Boutique hotels of Brač are smaller independent non-branded hotels that often contain upscale facilities of varying size in unique or intimate settings with full service accommodations. Brač boutique hotels are generally 100 rooms or less. Some historic inns and boutique hotels on Brač may be classified as luxury hotels.

Focused or select service hotels on Brač
Small to medium-sized hotel establishments that offer a limited amount of on-site amenities that only cater and market to a specific demographic of Brač travelers, such as the single business traveler. Most Brač focused or select service hotels may still offer full service accommodations but may lack leisure amenities such as an on-site restaurant or a swimming pool.

Economy and limited service hotels on Brač
Small to medium-sized Brač hotel establishments that offer a very limited amount of on-site amenities and often only offer basic accommodations with little to no services, these facilities normally only cater and market to a specific demographic of travelers, such as the budget-minded Brač traveler seeking a "no frills" accommodation. Limited service Brač hotels often lack an on-site restaurant but in return may offer a limited complimentary food and beverage amenity such as on-site continental breakfast service.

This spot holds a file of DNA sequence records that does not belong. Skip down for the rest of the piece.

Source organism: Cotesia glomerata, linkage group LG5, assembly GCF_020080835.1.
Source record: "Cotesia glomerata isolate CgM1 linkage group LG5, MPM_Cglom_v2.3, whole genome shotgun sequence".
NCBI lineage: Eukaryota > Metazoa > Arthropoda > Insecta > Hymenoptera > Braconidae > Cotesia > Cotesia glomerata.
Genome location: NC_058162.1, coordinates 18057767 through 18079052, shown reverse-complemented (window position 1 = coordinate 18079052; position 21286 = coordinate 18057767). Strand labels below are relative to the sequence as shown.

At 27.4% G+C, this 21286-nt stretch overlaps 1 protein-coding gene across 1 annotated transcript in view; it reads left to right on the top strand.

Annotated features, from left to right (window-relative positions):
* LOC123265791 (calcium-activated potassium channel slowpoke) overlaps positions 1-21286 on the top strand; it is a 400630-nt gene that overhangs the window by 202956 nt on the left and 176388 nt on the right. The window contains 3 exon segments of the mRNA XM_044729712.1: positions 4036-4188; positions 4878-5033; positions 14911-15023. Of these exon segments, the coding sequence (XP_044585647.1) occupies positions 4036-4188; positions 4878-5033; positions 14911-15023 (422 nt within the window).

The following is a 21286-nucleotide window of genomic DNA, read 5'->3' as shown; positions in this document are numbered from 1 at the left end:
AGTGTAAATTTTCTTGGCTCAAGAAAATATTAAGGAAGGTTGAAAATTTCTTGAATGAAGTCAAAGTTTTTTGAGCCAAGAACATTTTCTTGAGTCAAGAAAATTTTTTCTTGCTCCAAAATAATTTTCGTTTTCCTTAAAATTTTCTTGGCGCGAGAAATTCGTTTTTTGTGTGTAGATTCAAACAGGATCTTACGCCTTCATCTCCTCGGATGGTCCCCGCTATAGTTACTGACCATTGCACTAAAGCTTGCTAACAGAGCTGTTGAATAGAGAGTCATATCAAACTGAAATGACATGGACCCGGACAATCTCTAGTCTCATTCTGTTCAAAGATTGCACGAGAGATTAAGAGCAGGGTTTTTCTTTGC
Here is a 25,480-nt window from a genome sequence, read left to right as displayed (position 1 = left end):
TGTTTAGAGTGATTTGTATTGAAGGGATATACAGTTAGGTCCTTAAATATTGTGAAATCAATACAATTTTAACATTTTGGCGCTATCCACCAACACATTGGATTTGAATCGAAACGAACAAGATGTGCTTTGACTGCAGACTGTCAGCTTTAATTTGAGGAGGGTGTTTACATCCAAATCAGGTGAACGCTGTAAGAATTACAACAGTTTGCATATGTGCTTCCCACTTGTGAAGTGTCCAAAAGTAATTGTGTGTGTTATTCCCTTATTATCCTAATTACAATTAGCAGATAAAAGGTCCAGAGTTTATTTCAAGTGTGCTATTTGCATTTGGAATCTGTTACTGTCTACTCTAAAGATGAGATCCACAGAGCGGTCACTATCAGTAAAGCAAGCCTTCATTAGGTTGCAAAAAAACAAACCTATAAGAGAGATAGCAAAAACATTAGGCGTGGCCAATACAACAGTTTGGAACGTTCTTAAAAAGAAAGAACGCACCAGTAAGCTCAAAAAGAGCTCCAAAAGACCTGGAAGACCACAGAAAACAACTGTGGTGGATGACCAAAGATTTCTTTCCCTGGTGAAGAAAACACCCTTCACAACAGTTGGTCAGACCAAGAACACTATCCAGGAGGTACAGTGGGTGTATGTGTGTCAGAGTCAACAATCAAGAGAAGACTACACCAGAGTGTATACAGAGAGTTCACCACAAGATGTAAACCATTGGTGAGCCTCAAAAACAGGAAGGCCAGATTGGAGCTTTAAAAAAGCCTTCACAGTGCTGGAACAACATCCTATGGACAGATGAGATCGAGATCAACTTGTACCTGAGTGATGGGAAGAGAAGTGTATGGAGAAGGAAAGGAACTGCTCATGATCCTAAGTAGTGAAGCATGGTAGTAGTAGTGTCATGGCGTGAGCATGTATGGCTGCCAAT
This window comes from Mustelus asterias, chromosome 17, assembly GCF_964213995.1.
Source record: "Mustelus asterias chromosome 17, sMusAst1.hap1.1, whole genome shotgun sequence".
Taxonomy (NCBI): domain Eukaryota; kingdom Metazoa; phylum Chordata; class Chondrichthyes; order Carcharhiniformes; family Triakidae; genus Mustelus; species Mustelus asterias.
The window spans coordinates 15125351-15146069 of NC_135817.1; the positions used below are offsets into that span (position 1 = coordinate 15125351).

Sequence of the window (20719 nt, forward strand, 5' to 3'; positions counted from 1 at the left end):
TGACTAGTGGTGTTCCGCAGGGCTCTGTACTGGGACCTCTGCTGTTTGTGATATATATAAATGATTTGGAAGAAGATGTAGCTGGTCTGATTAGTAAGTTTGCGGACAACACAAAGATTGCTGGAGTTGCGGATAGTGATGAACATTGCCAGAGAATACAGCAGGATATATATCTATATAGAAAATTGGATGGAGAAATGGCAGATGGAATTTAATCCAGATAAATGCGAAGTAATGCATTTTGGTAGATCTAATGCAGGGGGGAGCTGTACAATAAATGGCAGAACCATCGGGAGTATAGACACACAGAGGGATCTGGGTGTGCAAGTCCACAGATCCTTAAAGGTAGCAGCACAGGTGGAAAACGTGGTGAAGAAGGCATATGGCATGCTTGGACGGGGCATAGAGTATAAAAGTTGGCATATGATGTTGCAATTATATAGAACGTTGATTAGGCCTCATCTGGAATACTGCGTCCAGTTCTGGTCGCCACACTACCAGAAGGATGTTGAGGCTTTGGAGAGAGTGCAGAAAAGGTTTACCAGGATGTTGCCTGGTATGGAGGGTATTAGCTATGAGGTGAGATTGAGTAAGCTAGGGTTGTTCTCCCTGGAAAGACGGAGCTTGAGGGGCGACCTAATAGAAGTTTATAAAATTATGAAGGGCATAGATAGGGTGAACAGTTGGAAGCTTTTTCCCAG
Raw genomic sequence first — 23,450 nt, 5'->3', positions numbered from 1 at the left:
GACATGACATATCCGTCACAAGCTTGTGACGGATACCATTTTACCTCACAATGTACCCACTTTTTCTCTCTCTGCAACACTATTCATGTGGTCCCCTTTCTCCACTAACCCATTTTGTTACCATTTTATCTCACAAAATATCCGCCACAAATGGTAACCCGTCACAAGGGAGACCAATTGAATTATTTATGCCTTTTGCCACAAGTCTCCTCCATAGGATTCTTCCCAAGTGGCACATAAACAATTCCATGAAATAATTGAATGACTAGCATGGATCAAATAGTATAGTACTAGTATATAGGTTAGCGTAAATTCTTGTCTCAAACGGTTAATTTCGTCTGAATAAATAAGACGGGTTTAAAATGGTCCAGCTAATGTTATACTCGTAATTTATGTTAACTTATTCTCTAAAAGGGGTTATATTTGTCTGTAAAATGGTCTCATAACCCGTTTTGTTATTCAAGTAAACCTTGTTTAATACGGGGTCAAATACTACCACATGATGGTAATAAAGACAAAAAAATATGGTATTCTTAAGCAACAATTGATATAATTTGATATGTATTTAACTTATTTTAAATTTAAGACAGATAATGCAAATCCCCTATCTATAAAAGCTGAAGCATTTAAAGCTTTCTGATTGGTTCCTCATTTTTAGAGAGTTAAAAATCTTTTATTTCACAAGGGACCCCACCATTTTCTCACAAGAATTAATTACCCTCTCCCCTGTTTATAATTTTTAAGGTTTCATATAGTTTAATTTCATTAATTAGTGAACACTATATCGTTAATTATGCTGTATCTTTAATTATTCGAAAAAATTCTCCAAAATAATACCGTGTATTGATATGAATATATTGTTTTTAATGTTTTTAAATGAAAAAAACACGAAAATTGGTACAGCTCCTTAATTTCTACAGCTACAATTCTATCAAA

Guest houses and B&Bs on Brač
A bed and breakfast on Brač is a small lodging establishment that offers overnight accommodation and inclusive breakfast. Usually, Brač bed and breakfasts are private homes or family homes offering accommodations. The typical Brač B&B has between 4 and 11 rooms, with 6 being the average. Generally, guests are accommodated in private bedrooms with private bathrooms, or in a suite of rooms including an en suite bathroom. Some homes have private bedrooms with a bathroom which is shared with other guests. Breakfast is served in the bedroom, a dining room, or the host's kitchen. Often the owners of guest house themselves prepare the breakfast and clean the rooms.

Hostels on Brač
Brač hostels provide budget-oriented, sociable accommodation where guests can rent a bed, usually a bunk bed, in a dormitory and share a bathroom, lounge, and sometimes a kitchen. Rooms can be mixed or single-sex, although private rooms may also be available. Hostels are often cheaper for both the operator and occupants; many Brač hostels have long-term residents whom they employ as desk agents or housekeeping staff in exchange for experience or discounted accommodation.

Apartment hotels, extended stay hotels on Brač
Extended stay hotels are small to medium-sized Brač hotels that offer longer term full service accommodations compared to a traditional hotel. Extended stay hotels may offer non-traditional pricing methods such as a weekly rate that cater towards travelers in need of short-term accommodations for an extended period of time. Similar to limited and select service hotels, on-site amenities are normally limited and most extended stay hotels on Brač lack an on-site restaurant.

Timeshare and destination clubs on Brač